“This will definitely have a very different feel than the most recent U.S. film,” said Gareth Edwards in a 2011 interview with Dread Central regarding his then-upcoming reboot of Godzilla, “and our biggest concern is making sure we get it right for the fans because we know their concerns. It must be brilliant in every category because I’m a fan as well.” With these words, said before a single frame of the film was shot, Edwards summed up everything I despise about the fanboy mentality. I’ve said this far too many times, but it must be said again: Movies should never, ever be made with only a fanbase in mind. General audiences must also be able to get something out of them. If they’re unable to, the only thing that has been achieved on the filmmakers’ part is a rather shameless display of pandering.
Watching Edwards’ Godzilla, the first non-Japanese adaptation since Roland Emmerich’s disastrous 1998 film of the same name, pandering was all I was able to see. Specific scenes give us plenty in the way of gigantic monsters battling and the cataclysmic destruction of a major metropolitan area – a sight to behold, it cannot be denied, in the IMAX 3D process – but the vast majority of the film shows a less-than-satisfying handling of plot, character development, theme, and human drama. I could tell it existed in a closed universe the instant the title character let out his trademark roar, at which point the audience I sat with, which consisted primarily of ticket winners incapable of judging the film objectively, eagerly cheered and applauded. At what point was it deemed acceptable for movies to be so Pavlovian?
Why there even is a fanbase for this kind of material, I cannot begin to explain. If you’ve ever seen any of the old Godzilla films, Japanese or Americanized – and by “seen,” I mean honestly and critically, at a level beyond watching them for fun at home on a TV screen – you should understand that there’s nothing redeemable about them, that they’re excruciatingly incompetent on every conceivable level, especially technical. Getting it right, as Edwards puts it, would have required a total abandonment of the sensibilities, or lack thereof, that went into those original films. I submit as evidence 2008’s Cloverfield, which not only told a story and had believable characters but was also suspenseful, exciting, and deft in its utilization of found-footage narrative techniques, which were innovative at the time.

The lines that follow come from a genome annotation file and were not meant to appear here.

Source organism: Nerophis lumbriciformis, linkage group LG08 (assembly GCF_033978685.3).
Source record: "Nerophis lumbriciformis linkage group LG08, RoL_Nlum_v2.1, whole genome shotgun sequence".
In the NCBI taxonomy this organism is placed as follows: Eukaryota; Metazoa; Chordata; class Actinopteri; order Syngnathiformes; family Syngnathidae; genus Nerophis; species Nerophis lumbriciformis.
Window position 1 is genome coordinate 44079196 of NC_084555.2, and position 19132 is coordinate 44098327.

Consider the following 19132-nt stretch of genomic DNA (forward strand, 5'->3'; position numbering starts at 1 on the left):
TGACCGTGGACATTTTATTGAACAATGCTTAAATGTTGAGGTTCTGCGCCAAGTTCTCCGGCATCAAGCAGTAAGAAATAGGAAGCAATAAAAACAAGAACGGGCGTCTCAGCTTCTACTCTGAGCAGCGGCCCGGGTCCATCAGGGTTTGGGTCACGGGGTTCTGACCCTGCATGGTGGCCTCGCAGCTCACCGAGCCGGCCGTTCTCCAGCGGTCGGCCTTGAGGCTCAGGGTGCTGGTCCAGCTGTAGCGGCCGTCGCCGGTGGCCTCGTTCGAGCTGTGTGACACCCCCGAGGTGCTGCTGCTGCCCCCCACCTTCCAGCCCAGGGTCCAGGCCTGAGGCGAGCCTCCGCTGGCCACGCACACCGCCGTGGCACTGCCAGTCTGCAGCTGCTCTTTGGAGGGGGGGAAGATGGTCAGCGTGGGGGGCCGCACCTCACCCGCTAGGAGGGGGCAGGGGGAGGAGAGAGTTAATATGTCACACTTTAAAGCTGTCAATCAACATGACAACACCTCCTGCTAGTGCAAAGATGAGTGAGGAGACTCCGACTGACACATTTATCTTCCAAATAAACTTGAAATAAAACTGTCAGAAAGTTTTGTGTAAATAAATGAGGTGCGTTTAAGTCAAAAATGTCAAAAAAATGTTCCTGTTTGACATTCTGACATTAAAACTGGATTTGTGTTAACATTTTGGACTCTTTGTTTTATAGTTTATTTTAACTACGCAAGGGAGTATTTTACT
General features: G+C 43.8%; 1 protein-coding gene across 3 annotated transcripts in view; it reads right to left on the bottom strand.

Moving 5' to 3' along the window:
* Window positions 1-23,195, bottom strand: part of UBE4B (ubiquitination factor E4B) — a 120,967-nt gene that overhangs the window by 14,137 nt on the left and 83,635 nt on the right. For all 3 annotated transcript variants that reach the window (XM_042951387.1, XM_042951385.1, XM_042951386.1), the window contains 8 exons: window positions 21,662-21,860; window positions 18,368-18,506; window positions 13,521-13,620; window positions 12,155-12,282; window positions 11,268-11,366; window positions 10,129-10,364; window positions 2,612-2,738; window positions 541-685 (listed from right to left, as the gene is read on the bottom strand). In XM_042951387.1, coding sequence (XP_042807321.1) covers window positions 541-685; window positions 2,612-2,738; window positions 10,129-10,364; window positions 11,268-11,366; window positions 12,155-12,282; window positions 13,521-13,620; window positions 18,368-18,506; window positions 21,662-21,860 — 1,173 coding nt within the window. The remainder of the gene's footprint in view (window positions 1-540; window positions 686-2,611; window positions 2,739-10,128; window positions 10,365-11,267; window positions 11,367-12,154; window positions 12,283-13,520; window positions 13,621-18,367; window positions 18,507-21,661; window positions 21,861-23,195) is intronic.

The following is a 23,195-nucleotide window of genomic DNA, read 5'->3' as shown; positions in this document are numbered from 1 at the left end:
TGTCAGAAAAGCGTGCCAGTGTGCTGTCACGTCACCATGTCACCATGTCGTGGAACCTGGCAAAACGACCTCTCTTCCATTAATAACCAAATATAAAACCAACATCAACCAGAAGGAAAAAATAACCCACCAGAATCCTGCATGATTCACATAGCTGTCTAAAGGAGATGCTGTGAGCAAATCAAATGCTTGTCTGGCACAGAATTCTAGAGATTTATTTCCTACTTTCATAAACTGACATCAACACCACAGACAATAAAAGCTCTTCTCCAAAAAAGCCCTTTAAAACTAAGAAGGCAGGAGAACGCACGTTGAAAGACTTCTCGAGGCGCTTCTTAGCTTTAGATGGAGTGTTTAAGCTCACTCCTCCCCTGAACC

The most believable characters in Edwards’ Godzilla are a San Francisco Naval officer (Aaron Taylor-Johnson) and his wife, a nurse (Elizabeth Olsen). But even then, they’re both underutilized and bound by rigid, tiresome disaster-movie clichés. They’re separated nearly the entire length of the film, for example, and of course there will be a scene in which they tearfully proclaim their love for each other during a long-awaited phone call. Every other character is essentially a nonentity, serving no purpose other than to be a victim or a one-note typecast. In the former category, we have each of the Naval officer’s parents (Bryan Cranston and Juliette Binoche), one of whom exits the story before the first reel ends, the other exiting only after discovering a cover-up of a disaster at the Japanese power plant he once supervised.
In the latter category, we have the Japanese scientist (Ken Watanabe), who, naturally, knows of the existence of Godzilla and is able to provide explanations about his destructive patterns – which are, it should be noted, based on nothing but local Japanese legend, pure speculation, and vague references to radiation and nuclear testing in the 1950s. As for Godzilla himself, a 400-foot-tall computer-generated lizard capable of breathing fire, he has been recharacterized as a kind of mutant antihero, the plot seeing him in hot pursuit of two gigantic winged monsters leaving a trail of destruction across the southwestern United States as they look for a place to breed. The three will converge in San Francisco and destroy dozens upon dozens of buildings and structures as they attempt to destroy each other.
It is, of course, the Japanese scientist who determines that aggressive human resistance will have no effect, that the best course of action is to let the monsters duke it out. The filmmakers want us to believe that this is a pointed statement about man interfering with nature, but in reality, it’s merely a means to an end, an excuse for audiences to gawk helplessly at behemoths rampaging a city. No doubt such a sight will mean something to fans of this franchise, which many have deluded themselves into believing is viable. For everyone else, it’s likely to come off as stale, monotonous, and evidence that no real effort was put into the screenplay. Godzilla is such a lazy film, existing solely within a vacuum and almost entirely devoid of the narrative conventions that make movies watchable.